The map can then be used by national and local government – as well as charging and electricity suppliers – to gauge where kerbside chargers are most urgently needed.
“Every day we are hearing from fleets, especially van fleets, that want to speed up the electrification of their operations but are being hampered by the problem of charging for drivers who do not have a drive or any other access to a charger,” AFP chair Paul Hollick said.
“This is generally thought to be about 40% of drivers across all fleets but, when it comes to light commercial vehicles, we believe the figure to be nearer 70%. That means good availability of kerbside charging is essential if van electrification is going to be a success.”
“Our plan is to be able to create a map early in the New Year that will show on a street-by-street basis where kerbside charging is required,” he added. “This will be a crucial tool when it comes to making fleet electrification happen faster.”
Thames Water launches ‘Business Water Use Calculator’
A free online tool to help UK businesses save water and improve their sustainability approach, the ‘Business Water Use Calculator’ – which Thames Water claims is the first of its kind for non-household water customers – has been launched to cater for the leisure, retail, hotel and hospitality sectors as well as offices.
The calculator asks users to provide information about the sector they represent, how many employees they have and how water is used on the premises – including how many toilets, sinks and showers there are and how often the building is occupied.
At the end of the process they receive a tailored report including a breakdown of their water use along with details of potential water savings and energy and carbon savings from using less hot water.
Veolia to step up use of ERFs in hydrogen production
Veolia has announced plans to accelerate its use of low carbon electricity from energy recovery facilities to power the electrolyser technology it uses to derive hydrogen from water.
As previously reported by Utility Week Innovate, these facilities are said to generate around 1.4TWh of electricity through non-recyclables per year and have helped tackle pandemic medical waste — such as used test kits and PPE — by treating a 15 per cent increase in orange bagged clinical and infectious materials.
It’s believed that their use in hydrogen production is the first application of its type in the UK.
Commenting on this latest zero carbon initiative, Donald Macphail, chief operating officer, treatment, at Veolia said: “By developing new ways of generating zero carbon hydrogen we have the potential of covering the energy needs of our modern lives, and stopping the climate damaging impact of CO2. This represents a real step forward on the route to a net-zero world.”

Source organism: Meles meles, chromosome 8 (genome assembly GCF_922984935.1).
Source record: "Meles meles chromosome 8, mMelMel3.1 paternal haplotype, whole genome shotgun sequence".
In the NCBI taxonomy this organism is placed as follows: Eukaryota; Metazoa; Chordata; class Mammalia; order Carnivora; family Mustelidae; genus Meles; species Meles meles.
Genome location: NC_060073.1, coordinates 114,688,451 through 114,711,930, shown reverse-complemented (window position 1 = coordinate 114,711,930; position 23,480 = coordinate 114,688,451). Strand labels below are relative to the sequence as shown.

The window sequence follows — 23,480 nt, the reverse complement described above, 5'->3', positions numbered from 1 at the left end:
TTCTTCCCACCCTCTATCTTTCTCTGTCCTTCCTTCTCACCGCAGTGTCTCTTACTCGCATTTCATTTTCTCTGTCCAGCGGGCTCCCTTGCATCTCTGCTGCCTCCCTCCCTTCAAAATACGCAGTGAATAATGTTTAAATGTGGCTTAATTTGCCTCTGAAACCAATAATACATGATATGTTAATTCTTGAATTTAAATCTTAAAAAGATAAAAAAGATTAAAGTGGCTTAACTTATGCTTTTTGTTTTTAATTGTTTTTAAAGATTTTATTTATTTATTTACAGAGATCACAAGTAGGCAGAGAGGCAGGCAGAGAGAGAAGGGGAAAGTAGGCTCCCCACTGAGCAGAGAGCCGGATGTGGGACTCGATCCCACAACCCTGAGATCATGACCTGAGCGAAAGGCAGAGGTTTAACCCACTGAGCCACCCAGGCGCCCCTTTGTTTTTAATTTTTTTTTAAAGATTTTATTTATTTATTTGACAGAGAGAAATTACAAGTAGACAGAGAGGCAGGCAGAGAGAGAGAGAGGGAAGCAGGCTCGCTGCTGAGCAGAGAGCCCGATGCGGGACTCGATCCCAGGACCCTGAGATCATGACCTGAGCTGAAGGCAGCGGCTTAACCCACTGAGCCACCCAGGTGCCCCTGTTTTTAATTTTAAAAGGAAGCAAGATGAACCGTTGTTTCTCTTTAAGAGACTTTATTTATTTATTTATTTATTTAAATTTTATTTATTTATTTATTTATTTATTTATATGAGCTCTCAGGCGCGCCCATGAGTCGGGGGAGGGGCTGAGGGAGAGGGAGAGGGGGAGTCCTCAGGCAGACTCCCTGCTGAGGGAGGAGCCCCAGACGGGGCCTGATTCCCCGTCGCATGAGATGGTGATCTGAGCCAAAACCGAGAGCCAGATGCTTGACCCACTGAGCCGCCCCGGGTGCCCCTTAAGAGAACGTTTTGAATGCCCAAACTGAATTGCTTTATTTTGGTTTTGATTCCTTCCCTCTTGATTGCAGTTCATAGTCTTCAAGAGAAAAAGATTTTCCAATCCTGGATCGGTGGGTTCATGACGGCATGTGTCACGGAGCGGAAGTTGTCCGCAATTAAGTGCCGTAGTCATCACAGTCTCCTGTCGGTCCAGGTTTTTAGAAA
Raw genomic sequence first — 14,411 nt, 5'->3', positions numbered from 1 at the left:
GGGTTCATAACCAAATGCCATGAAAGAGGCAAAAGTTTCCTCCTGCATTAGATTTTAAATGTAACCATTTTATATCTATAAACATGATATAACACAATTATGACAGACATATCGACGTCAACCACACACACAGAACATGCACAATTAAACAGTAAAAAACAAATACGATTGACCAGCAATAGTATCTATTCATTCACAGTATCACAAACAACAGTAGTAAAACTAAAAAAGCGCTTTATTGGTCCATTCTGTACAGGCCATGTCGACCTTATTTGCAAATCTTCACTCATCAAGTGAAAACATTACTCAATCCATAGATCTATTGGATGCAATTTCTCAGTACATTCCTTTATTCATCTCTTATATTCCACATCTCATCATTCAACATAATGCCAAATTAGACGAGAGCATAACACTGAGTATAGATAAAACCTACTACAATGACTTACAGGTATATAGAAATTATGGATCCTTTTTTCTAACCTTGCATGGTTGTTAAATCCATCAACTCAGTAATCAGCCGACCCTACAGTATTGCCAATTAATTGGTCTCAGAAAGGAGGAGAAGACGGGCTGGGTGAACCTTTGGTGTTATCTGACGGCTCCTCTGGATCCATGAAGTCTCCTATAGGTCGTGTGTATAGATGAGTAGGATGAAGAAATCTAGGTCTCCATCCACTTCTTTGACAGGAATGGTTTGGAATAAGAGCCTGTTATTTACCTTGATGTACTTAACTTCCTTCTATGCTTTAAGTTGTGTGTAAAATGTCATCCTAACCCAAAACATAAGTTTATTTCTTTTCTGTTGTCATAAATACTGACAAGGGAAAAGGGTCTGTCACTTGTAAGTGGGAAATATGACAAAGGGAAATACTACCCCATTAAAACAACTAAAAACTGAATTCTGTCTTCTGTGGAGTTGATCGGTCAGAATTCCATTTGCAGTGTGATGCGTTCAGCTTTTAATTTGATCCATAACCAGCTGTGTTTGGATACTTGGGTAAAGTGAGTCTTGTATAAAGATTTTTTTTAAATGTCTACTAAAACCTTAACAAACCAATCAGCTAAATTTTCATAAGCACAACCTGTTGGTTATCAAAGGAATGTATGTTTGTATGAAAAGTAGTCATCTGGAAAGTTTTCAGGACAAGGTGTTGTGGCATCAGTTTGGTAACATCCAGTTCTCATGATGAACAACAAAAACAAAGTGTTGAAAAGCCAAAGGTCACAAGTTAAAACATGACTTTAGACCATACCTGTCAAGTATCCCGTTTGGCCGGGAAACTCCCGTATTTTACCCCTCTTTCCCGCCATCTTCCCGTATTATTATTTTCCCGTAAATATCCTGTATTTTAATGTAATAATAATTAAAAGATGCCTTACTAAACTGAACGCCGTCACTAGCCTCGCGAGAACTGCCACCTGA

Bill and Melinda Gates Foundation funding off-grid toilet
The Bill and Melinda Gates Foundation is funding efforts by Aqua Enviro – a Suez Group specialist environmental consultancy – and Cranfield University to develop a non-sewered, self-contained, ultra-low water system designed to convert human waste to clean water and ash.
The Circular Processing Toilet is intended to enable communities without access to centralised sewerage infrastructure to have a hygienic means of treating waste without polluting nearby water resources or using harmful chemicals.
Aqua Enviro has been providing analytical services to evaluate the performance of the system, specifically regarding microbial contamination and final effluent quality.
“We were contacted by Cranfield University to carry out this work because of our knowledge of wastewater treatment processes and our ability to provide rapid turnaround on analysis results,” Paul Pickard of Aqua Enviro commented. “The testing requirements in the ISO standard were interpreted to ensure the appropriate analysis was performed and meaningful results were issued, allowing the team at Cranfield to make regular adjustments to their system.”
Severn Trent captures carbon from sewage treatment
As reported by Utility Week, Severn Trent has utilised carbon capture technology in sewage treatment processes to create a sustainable fertiliser from waste.
The company partnered with CCm Technologies to use captured carbon dioxide to stabilise nitrogen, phosphates and organic chemicals contained in waste and turn it into plant nutrients.
The project at Severn Trent’s plant near Birmingham represents the first time the technology has been applied to the wastewater treatment process.
Rich Walwyn, head of asset intelligence and innovation at Severn Trent, said the first batch of the “super fertiliser” is ready from the project, which is partly funded by the Department for Business, Energy and Industrial Strategy’s (BEIS) Industrial Energy Efficiency Accelerator (IEEA) programme.
“Using carbon capture technology, we’re able to treat waste in a much greener and more efficient way than ever before, as well as getting a fantastic product at the end, which has carbon locked into it,” he said. “This new approach has taken us a step closer to making sure absolutely nothing is wasted, in the sewage treatment process.”